Let’s ignore for the moment that the United States is the most creative, innovative, productive, socially mobile, economically free, wealthy (excluding countries such as Bermuda and Luxemburg) and most charitable nation on earth and focus, as lefties like to do, on the negative. Topic of the day—lifespan.
The lede of an AP report posted on Yahoo last week read “Americans are living longer than ever, but not as long as people in 41 other countries.” Dr. Christopher Murray, head of the Institute for Health Metrics and Evaluation at the University of Washington, followed with the quote: “Something’s wrong here when one of the richest countries in the world, the one that spends the most on health care, is not able to keep up with other countries.”
Three-quarters of the way through the article we learn that one of the main reasons life expectancy in the U.S. (77.9 years) lags a few years behind countries such as Japan and France is that the life expectancy of African Americans is five years shorter on average than the life expectancy of white Americans. The average life expectancy of an African American male is even shorter, only 69.8 years. The article ends—one guess—by quoting various public health officials calling for universal health coverage and the elimination of racial disparities.
The story could be an object lesson on why the media is liberal—i.e. subjective. Just when the analysis, with the next logical question (why is there racial disparity in health and lifespan?), gets interesting and possibly revealing, it ends.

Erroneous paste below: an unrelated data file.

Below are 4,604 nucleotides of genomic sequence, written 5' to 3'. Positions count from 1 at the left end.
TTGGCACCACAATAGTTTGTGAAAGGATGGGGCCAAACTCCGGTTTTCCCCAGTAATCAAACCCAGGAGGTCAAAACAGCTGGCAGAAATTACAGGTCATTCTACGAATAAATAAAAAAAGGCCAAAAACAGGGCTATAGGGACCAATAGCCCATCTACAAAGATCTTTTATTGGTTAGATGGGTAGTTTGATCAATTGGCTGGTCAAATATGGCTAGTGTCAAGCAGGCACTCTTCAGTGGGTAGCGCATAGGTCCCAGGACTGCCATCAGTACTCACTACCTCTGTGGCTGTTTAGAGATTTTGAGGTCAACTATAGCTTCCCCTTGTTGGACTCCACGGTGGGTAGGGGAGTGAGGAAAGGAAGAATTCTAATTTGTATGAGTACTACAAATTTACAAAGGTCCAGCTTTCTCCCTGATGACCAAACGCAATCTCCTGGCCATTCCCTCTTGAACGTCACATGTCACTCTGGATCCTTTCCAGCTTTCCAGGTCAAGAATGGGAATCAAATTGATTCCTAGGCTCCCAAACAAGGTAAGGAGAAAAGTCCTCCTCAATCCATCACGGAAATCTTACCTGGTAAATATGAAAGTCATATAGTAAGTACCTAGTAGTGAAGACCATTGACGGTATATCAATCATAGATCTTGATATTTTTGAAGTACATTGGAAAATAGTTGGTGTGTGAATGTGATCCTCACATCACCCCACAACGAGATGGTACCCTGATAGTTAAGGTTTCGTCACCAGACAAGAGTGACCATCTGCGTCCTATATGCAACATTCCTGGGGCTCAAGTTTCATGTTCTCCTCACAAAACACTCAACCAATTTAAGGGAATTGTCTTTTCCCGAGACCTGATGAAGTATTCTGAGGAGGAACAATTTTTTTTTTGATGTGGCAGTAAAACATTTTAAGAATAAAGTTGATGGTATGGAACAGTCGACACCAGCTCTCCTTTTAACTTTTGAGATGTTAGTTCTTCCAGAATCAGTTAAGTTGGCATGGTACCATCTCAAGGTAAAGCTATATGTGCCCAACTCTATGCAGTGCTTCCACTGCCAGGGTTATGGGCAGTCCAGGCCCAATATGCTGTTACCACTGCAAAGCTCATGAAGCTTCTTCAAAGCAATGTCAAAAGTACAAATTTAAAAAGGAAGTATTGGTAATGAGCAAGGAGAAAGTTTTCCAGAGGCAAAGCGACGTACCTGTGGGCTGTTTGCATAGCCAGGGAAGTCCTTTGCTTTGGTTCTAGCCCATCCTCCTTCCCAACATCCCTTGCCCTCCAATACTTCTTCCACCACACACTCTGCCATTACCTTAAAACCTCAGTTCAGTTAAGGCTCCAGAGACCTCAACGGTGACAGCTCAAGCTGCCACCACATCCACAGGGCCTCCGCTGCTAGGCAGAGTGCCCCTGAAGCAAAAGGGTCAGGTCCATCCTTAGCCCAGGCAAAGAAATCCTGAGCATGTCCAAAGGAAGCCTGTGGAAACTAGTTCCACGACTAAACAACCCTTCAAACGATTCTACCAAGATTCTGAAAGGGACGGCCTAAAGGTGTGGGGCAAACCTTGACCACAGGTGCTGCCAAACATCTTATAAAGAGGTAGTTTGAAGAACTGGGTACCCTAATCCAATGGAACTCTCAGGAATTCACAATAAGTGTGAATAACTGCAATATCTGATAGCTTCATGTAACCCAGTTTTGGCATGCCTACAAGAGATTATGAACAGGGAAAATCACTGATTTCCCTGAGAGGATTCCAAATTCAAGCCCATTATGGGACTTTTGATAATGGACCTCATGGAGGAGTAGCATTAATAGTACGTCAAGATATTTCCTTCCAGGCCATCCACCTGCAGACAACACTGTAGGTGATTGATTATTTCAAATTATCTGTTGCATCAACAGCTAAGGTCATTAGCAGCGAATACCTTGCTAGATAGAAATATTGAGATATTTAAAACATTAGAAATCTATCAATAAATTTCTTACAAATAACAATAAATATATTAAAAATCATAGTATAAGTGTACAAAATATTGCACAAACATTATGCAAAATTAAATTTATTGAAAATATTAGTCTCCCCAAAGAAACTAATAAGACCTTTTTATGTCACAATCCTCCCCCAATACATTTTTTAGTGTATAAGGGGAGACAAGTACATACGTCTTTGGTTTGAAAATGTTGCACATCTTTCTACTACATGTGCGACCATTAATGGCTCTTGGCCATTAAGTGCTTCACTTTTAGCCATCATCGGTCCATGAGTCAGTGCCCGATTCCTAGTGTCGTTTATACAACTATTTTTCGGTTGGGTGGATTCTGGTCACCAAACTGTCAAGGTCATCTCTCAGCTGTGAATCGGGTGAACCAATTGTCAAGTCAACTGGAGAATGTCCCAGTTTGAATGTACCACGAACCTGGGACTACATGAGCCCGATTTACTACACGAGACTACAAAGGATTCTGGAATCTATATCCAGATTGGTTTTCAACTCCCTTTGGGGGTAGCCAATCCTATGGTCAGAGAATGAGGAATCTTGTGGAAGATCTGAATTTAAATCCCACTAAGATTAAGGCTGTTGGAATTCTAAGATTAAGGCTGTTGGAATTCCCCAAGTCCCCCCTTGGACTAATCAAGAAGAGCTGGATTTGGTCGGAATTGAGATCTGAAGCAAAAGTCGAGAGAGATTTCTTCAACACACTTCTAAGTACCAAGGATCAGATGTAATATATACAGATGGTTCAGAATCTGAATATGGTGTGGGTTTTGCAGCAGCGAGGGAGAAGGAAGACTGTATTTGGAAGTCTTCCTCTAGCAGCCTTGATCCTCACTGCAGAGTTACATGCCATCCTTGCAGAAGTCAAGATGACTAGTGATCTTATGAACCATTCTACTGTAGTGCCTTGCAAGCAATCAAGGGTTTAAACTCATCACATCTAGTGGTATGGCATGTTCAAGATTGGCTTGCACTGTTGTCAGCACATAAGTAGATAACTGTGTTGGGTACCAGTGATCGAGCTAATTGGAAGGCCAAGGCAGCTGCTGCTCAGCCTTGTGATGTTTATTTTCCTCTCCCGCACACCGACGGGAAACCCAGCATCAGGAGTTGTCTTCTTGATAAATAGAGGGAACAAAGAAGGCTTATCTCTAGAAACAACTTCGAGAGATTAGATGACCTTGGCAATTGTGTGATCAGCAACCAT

For virtually the entire span of human history it can be shown that shortened lifespan is connected to lower economic conditions is connected to violence and other hazardous lifestyles is connected to poor education. Test data over the last 30 years shows that upon graduation the average African American student is roughly four years behind the average white and Asian student in the core subjects. The trend was highlighted by the scores on the Michigan Merit Examination recently given to Detroit-area students published in the Detroit News. In largely white Livingston county test scores in the areas of math, reading, science and writing were respectively 57%, 70%, 67% and 50%. In mostly black Wayne county those same scores were 37%, 59%, 43% and 32%.
Neither increased spending on education nor 30-years of affirmative action has done much to reverse these truly alarming educational deficiencies. Unfortunately, not until the African-American community leadership accepts responsibility to address this as a cultural crisis rather than a strictly social problem is much of anything likely to change. The situation is not helped by a media that frames the issue solely in terms of injustice and discrimination.